The Cosmic Import of Marriage
The Bible is bookended by weddings. The first several chapters of Genesis detail the Creation of the world centered on a pair of human individuals, Adam and Eve, ostensibly the first married couple. The last several chapters of Revelation detail the wedding feast of the Lamb and his Bride (the Church). It is also no coincidence that in John, Jesus’s first miracle is at a wedding.
The Bible treats marriage as a representation of a deeper reality of the way God relates to Himself and His people. The Church as the Bride of Christ is not a metaphor drawn from cultural usage, much as Jesus’s command to become Fishers of Men does not merely use a facet of culture and spiritualize it. This view, though, has it exactly backwards. It is not that the Bible, looking for a something to describe a cosmic reality uses human marriage as an illustration for greater cosmic truths, but that human marriage itself is designed to be a reflection of a greater cosmic reality. Human marriage is a model, however imperfect, of the ultimate, deeper reality of marriage.
Marriage models the relationship of God to Himself. Trinitarian theology, however challenging it may be to understand, holds that God is three persons, yet one being. The early church fathers used the term perichoresis (from Greek: lit: dancing around) to describe the relationship of the Trinity to itself. The significance of this is that the very concept of relationship is contained within the nature of God Himself. This is true of any relationship, but particularly in the marriage relationship. The love given by the persons of the Trinity to each other, and in which believers are welcomed (John 17), is the model for marriage.
Secondly, marriage is designed to model the relationship of God to His people. One of the primary ways in which this is so is that God makes covenants with His people. Perhaps the most pivotal is the Abrahamic covenant. That is, God enters into relationships with His people that entail promises.
The Old Testament constantly refers to Israel as an unfaithful wife, i.e., that the covenant was somehow violated by the action of Israel in turning away from God to pursue other things. Hosea offers the paradigmatic example of this as the prophet Hosea is told by God to take a wife who is unfaithful. Hosea’s pursuit of an unfaithful wife represents the attitude of God towards His people. Marriage is a human representation of the deep covenant establishing the love of God towards His people.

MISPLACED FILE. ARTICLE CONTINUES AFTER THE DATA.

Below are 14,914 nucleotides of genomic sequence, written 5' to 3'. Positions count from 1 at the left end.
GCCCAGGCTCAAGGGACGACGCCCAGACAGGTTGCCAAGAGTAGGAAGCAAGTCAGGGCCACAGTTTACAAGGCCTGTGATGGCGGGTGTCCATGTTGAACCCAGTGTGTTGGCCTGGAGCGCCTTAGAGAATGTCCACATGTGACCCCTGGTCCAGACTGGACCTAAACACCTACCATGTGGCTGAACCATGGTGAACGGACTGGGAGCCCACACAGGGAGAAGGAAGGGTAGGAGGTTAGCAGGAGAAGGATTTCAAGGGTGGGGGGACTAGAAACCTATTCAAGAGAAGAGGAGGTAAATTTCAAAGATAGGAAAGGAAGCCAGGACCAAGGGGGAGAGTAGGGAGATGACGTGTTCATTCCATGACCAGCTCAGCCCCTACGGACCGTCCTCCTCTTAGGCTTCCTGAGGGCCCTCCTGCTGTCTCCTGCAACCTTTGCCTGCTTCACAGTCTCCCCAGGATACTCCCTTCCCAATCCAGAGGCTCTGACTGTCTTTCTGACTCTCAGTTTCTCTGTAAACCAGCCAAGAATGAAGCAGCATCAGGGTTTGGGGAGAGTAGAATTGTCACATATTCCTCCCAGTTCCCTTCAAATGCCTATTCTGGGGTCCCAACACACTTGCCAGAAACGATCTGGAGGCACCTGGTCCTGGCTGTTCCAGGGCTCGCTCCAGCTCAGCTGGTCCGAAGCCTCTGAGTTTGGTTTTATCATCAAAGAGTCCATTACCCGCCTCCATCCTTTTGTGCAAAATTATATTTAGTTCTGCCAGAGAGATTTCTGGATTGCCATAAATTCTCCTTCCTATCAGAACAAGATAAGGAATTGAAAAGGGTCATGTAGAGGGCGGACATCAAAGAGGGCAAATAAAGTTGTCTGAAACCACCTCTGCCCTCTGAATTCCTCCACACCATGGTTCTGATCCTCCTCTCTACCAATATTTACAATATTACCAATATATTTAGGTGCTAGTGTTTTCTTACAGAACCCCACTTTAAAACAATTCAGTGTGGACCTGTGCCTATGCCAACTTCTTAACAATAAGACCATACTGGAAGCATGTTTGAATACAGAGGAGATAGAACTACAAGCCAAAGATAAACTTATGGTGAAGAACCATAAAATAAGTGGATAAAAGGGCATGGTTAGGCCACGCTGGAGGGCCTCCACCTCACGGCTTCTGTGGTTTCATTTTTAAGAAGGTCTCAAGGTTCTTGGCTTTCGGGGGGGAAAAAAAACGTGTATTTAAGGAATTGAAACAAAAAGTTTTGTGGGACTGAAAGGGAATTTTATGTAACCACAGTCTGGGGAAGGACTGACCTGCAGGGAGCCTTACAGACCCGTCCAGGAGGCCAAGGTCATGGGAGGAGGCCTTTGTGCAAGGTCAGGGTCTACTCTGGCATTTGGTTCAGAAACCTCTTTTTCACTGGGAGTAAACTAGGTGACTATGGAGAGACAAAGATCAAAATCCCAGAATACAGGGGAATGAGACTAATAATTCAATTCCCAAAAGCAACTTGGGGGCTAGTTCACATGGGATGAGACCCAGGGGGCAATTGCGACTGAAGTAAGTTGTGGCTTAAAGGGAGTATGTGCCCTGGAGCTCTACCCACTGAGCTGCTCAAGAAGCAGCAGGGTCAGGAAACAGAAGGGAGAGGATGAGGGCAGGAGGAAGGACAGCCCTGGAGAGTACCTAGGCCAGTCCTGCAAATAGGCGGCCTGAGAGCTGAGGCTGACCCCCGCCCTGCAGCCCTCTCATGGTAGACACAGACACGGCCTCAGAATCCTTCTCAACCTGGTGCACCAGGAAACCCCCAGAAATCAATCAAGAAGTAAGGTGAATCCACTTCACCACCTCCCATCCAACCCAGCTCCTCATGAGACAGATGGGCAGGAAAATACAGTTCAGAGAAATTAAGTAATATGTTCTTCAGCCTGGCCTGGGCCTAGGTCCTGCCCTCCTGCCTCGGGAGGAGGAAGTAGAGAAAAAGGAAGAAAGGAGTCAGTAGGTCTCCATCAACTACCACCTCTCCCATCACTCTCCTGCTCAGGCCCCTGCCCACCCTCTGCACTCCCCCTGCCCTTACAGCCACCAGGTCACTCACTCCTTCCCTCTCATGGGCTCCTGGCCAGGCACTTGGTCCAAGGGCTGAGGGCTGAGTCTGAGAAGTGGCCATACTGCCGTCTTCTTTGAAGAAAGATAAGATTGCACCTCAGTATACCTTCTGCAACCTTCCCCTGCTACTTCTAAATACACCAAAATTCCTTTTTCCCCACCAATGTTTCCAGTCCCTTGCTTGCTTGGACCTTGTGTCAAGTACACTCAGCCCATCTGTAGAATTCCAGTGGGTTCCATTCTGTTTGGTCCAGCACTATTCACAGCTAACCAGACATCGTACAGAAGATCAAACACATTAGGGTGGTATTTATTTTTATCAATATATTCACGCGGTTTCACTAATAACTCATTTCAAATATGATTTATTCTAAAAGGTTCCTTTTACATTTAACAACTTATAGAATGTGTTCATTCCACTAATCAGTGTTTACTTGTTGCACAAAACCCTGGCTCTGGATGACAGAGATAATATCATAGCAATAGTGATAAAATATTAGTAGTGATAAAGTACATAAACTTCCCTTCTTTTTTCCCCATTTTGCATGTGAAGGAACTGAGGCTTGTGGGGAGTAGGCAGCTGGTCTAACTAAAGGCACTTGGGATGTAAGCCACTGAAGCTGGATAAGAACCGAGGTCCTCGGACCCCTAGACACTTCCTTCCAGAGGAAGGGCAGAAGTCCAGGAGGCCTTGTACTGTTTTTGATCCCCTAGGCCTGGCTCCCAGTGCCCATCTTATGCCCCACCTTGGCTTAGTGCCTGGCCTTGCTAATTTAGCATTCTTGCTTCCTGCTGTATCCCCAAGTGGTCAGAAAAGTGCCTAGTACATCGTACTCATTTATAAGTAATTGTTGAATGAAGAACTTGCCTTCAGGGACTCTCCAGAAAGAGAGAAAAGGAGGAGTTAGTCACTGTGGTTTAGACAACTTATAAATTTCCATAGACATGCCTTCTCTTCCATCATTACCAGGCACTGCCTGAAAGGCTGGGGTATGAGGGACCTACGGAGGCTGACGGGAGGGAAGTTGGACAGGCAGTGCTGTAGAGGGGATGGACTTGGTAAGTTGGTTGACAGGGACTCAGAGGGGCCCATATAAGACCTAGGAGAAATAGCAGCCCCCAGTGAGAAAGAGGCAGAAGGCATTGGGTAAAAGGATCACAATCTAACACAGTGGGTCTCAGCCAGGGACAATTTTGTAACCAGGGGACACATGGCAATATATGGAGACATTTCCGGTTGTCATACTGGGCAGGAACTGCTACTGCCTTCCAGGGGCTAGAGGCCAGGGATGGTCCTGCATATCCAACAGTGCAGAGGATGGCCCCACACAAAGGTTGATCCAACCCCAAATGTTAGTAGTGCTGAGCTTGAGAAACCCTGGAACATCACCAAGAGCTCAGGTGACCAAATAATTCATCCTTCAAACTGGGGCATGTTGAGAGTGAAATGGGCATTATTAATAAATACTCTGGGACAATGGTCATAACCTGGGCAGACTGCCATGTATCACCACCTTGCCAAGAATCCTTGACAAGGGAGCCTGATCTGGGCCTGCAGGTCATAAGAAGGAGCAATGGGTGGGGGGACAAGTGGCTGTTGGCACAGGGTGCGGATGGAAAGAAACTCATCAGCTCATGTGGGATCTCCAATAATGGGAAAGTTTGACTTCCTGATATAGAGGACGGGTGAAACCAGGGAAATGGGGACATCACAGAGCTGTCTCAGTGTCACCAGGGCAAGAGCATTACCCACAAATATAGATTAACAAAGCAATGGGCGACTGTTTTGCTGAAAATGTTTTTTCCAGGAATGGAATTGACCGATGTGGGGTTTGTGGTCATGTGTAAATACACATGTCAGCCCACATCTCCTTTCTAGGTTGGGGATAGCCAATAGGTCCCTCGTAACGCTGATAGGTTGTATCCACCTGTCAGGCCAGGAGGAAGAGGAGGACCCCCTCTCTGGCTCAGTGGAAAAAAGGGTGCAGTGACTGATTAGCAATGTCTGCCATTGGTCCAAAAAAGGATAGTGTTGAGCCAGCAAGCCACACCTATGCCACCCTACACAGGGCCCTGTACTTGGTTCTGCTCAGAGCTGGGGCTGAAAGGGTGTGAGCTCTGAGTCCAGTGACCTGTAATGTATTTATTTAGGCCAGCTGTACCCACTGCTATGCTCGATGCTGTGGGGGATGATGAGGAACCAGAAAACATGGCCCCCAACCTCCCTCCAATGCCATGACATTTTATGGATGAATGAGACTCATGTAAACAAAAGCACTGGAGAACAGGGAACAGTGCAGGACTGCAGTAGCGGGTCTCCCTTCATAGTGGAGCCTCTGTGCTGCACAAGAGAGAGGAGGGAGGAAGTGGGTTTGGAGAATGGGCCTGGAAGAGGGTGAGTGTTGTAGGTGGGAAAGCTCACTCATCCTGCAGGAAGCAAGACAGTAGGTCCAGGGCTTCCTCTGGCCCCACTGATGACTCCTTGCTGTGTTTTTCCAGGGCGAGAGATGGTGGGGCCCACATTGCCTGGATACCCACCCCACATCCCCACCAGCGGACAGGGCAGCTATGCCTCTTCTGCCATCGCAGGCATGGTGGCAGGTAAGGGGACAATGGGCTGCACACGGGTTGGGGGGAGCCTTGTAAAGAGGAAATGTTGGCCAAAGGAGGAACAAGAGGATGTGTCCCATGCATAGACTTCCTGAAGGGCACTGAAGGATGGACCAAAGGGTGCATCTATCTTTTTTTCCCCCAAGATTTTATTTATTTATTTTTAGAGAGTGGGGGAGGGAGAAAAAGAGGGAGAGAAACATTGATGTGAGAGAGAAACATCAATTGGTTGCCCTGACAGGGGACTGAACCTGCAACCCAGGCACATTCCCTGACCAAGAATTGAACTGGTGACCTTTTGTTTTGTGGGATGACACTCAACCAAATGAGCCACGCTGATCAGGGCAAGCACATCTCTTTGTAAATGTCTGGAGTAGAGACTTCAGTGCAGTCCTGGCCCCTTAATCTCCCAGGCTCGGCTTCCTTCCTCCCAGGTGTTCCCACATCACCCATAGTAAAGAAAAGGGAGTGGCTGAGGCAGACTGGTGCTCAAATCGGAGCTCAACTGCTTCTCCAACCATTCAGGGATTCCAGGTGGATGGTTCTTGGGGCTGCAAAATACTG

In the New Testament, we see this relationship of God and His people taking a specific form, namely the relationship between Christ and his Church. Paul, in an oft-cited passage in Ephesians spells out this relationship: “Husbands, love your wives, just as Christ loved the Church and gave himself up for her to make her holy, cleansing her by the washing with water through the word and to present her to himself as a radiant Church… holy and blameless.” (3:25-27). Marriage is not presented as a metaphor through which we better understand the relationship of Christ and the Church, but human marriage is an instantiation of the ultimate reality of Christ and the Church.
This cosmic truth is finally dramatically revealed in Revelation, as the people of God, who are no longer unfaithful but made perfect by the blood of the Lamb on the cross, are the Church, the Bride of Christ. In sweeping language, Revelation presents imagery of the ultimate consummation of history as the marriage of Christ and his Church.
Of course, topics such as the Trinitarian nature of God, the relationship between Christ, the Lamb, and his Church, are mysterious and, to a certain extent, inexplicable. However, it is important to recognize that human marriage in the Bible is a representation of greater cosmic realities, not a mere human institution.
Markus Boesl is a senior Philosophy major in Timothy Dwight College.
Image: Jewish Wedding by Marjorie Sterian.Tags: church, dance, God, love, marriage, theology